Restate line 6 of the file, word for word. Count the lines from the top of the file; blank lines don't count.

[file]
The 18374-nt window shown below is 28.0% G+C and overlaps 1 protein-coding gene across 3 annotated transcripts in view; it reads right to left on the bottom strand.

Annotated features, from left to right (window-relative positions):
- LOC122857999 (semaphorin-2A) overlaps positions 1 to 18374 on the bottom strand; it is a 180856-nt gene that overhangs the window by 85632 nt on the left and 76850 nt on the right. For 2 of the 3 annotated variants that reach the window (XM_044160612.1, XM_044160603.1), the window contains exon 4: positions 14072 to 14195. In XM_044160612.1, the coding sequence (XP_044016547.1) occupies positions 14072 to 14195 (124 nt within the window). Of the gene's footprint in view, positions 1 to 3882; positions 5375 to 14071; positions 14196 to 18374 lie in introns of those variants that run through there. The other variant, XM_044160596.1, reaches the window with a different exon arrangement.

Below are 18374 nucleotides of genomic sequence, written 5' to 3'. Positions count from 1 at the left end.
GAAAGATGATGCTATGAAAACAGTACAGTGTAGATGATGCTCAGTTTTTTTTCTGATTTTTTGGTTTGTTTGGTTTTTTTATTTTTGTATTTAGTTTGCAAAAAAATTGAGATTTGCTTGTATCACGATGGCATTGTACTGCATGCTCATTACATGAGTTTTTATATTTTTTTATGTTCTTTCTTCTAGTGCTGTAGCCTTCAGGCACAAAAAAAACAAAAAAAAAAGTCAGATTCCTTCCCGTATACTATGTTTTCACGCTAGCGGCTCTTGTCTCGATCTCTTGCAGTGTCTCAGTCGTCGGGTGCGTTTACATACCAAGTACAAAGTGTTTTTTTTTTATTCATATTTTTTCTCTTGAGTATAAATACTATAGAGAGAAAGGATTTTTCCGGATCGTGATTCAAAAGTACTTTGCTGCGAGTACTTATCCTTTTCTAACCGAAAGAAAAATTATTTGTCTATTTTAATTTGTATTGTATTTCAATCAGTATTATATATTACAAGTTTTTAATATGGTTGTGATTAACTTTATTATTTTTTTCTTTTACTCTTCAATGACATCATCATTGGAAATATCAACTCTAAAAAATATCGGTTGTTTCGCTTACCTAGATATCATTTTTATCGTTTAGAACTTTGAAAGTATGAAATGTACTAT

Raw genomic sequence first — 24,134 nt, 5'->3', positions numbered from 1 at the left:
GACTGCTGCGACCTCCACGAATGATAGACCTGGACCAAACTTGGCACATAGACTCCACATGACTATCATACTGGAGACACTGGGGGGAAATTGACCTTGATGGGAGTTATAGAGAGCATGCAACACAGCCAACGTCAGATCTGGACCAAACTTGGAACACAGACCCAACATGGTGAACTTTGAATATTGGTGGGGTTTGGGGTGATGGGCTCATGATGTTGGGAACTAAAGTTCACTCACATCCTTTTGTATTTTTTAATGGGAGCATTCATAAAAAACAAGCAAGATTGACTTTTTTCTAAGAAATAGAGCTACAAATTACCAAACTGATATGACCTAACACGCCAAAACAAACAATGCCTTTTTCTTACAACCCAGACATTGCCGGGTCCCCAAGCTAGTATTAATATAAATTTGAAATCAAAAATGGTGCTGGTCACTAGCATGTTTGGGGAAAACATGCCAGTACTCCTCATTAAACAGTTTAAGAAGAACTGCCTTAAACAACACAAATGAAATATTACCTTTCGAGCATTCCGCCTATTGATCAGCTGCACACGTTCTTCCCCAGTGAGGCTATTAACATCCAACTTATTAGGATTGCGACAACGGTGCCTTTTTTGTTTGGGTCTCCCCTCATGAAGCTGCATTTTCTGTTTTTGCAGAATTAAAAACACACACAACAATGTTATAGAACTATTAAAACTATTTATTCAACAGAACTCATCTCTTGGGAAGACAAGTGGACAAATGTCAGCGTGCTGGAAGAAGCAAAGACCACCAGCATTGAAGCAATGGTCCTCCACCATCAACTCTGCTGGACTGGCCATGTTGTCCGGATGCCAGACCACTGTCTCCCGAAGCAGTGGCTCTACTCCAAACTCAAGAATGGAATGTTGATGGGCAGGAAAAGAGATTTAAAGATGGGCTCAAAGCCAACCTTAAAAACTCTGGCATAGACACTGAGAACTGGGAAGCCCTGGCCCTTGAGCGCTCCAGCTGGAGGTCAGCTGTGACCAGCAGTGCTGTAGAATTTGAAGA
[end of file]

Raw genomic sequence first — 24,134 nt, 5'->3', positions numbered from 1 at the left: